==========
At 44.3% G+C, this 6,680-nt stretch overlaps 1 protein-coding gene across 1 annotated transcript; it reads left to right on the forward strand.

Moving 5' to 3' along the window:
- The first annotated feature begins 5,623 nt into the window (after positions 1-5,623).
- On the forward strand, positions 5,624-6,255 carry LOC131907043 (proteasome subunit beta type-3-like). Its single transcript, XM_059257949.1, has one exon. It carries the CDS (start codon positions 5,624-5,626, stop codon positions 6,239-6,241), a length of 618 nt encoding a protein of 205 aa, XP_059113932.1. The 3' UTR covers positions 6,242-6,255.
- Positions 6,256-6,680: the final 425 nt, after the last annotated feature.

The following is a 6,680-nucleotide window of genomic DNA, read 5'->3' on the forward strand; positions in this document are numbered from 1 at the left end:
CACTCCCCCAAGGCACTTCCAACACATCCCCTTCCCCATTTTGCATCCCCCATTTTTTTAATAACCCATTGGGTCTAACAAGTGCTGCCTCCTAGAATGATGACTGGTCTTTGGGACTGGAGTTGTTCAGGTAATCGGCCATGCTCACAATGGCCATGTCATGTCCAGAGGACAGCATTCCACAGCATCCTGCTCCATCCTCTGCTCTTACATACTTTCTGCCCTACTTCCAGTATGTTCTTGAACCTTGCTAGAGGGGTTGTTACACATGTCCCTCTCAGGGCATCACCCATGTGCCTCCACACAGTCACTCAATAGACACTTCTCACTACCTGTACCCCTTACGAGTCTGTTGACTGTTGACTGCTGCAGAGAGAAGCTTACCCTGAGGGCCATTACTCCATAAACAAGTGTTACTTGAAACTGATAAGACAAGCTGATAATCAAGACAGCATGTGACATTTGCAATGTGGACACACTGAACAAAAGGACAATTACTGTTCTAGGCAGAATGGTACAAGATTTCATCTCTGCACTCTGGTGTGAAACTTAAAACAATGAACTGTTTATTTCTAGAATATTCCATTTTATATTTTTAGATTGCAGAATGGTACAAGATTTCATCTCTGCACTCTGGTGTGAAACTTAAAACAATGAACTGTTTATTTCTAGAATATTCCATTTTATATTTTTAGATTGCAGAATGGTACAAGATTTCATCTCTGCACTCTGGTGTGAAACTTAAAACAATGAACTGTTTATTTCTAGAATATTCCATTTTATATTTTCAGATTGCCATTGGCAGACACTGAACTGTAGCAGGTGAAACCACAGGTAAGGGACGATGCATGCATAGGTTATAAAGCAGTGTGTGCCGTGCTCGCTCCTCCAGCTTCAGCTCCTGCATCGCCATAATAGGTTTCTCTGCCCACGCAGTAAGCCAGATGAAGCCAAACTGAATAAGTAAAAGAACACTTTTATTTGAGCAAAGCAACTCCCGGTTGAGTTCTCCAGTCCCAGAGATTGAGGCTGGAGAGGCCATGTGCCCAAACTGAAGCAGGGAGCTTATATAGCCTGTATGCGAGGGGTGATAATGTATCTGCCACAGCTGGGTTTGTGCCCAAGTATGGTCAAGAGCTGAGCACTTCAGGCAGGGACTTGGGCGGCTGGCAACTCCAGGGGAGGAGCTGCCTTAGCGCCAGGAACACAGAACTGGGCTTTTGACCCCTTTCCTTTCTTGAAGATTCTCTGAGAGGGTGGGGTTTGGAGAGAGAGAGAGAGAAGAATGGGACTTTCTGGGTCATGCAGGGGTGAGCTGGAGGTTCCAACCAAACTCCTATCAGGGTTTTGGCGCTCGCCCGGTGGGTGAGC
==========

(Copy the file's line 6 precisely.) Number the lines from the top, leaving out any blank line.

The following is a 6,680-nucleotide window of genomic DNA, read 5'->3' on the forward strand; positions in this document are numbered from 1 at the left end: